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Exp Brain Res. 1986;61(3):579-84.

The effect of attentive fixation on eye movements evoked by electrical stimulation of the frontal eye fields.


Electrical stimulation of the frontal eye fields of the rhesus monkey evokes saccadic eye movements. Both the amplitude of electrically elicited saccades and the threshold current for eliciting them are primarily determined by the location of the stimulating electrode within the frontal eye fields; however, threshold and amplitude also are systematically affected by the monkey's behavioral state when the stimulation is applied. If the monkey is alert, but not performing a task, saccade amplitudes are largest and thresholds are lowest. Conversely, if the monkey actively fixates a visual target, elicited saccades are smaller and threshold currents are higher. Saccades evoked during fixation have slower velocities appropriate for their reduced amplitude. Phase plane plots of eye velocity versus eye position indicate that these saccades are originally programmed to be smaller and slower, and hence are not large saccades voluntarily braked in mid-flight. As opposed to their amplitude and threshold, the direction of electrically evoked saccades is unaffected by the state of fixation. The state of attentive fixation, but not the visual fixation target itself, is the responsible factor for these effects. These results suggest that there is a difference between the state of active fixation and the state of having the eye still in the orbit without active fixation. The oculomotor system in the latter case is relatively more susceptible to signals from the cerebral cortex.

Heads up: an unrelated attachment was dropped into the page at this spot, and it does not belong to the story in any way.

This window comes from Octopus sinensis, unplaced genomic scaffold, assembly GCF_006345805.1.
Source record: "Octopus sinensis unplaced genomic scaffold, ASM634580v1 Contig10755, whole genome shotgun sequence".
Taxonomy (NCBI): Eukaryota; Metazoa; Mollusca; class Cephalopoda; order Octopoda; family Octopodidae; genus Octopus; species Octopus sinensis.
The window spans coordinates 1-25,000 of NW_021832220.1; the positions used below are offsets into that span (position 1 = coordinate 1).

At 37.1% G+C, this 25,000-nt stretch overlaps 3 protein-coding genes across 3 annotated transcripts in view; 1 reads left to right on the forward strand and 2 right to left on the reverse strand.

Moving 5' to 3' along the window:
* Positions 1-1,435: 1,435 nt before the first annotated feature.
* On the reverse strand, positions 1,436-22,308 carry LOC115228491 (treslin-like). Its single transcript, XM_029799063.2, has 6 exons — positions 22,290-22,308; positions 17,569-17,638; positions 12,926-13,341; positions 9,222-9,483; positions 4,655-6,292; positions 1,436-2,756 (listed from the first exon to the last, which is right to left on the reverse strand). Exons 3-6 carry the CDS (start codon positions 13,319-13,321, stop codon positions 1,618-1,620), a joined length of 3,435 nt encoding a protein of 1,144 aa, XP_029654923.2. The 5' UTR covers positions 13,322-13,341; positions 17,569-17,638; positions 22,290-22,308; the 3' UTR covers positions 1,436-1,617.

[Indexed for MEDLINE]

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